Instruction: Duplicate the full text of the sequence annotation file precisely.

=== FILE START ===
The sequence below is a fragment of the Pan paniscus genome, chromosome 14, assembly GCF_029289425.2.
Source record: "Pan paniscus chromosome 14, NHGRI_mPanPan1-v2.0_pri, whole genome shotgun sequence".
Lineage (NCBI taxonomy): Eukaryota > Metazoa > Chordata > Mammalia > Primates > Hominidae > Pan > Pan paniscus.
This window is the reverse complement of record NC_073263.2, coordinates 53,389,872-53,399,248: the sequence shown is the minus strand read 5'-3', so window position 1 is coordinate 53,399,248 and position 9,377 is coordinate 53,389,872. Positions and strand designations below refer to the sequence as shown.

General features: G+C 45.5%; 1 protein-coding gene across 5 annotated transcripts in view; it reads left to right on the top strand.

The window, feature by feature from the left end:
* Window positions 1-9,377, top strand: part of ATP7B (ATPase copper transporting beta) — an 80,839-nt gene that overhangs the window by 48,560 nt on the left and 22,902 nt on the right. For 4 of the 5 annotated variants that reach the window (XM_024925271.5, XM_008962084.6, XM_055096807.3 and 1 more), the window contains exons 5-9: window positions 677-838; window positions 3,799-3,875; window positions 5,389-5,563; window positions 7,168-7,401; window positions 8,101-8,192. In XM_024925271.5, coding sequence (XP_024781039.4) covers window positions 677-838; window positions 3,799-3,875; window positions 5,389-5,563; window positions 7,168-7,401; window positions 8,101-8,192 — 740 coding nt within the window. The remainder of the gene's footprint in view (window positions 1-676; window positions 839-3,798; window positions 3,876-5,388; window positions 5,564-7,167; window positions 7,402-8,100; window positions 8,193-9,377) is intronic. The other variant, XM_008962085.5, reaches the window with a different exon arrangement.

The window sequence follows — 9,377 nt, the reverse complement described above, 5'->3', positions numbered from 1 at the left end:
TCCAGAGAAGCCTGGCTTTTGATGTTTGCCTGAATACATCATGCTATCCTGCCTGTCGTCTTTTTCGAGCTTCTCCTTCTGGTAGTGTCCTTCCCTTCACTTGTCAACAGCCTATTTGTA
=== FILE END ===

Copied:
The sequence below is a fragment of the Pan paniscus genome, chromosome 14, assembly GCF_029289425.2.
Source record: "Pan paniscus chromosome 14, NHGRI_mPanPan1-v2.0_pri, whole genome shotgun sequence".
Lineage (NCBI taxonomy): Eukaryota > Metazoa > Chordata > Mammalia > Primates > Hominidae > Pan > Pan paniscus.
This window is the reverse complement of record NC_073263.2, coordinates 53,389,872-53,399,248: the sequence shown is the minus strand read 5'-3', so window position 1 is coordinate 53,399,248 and position 9,377 is coordinate 53,389,872. Positions and strand designations below refer to the sequence as shown.

General features: G+C 45.5%; 1 protein-coding gene across 5 annotated transcripts in view; it reads left to right on the top strand.

The window, feature by feature from the left end:
* Window positions 1-9,377, top strand: part of ATP7B (ATPase copper transporting beta) — an 80,839-nt gene that overhangs the window by 48,560 nt on the left and 22,902 nt on the right. For 4 of the 5 annotated variants that reach the window (XM_024925271.5, XM_008962084.6, XM_055096807.3 and 1 more), the window contains exons 5-9: window positions 677-838; window positions 3,799-3,875; window positions 5,389-5,563; window positions 7,168-7,401; window positions 8,101-8,192. In XM_024925271.5, coding sequence (XP_024781039.4) covers window positions 677-838; window positions 3,799-3,875; window positions 5,389-5,563; window positions 7,168-7,401; window positions 8,101-8,192 — 740 coding nt within the window. The remainder of the gene's footprint in view (window positions 1-676; window positions 839-3,798; window positions 3,876-5,388; window positions 5,564-7,167; window positions 7,402-8,100; window positions 8,193-9,377) is intronic. The other variant, XM_008962085.5, reaches the window with a different exon arrangement.

The window sequence follows — 9,377 nt, the reverse complement described above, 5'->3', positions numbered from 1 at the left end:
TCCAGAGAAGCCTGGCTTTTGATGTTTGCCTGAATACATCATGCTATCCTGCCTGTCGTCTTTTTCGAGCTTCTCCTTCTGGTAGTGTCCTTCCCTTCACTTGTCAACAGCCTATTTGTA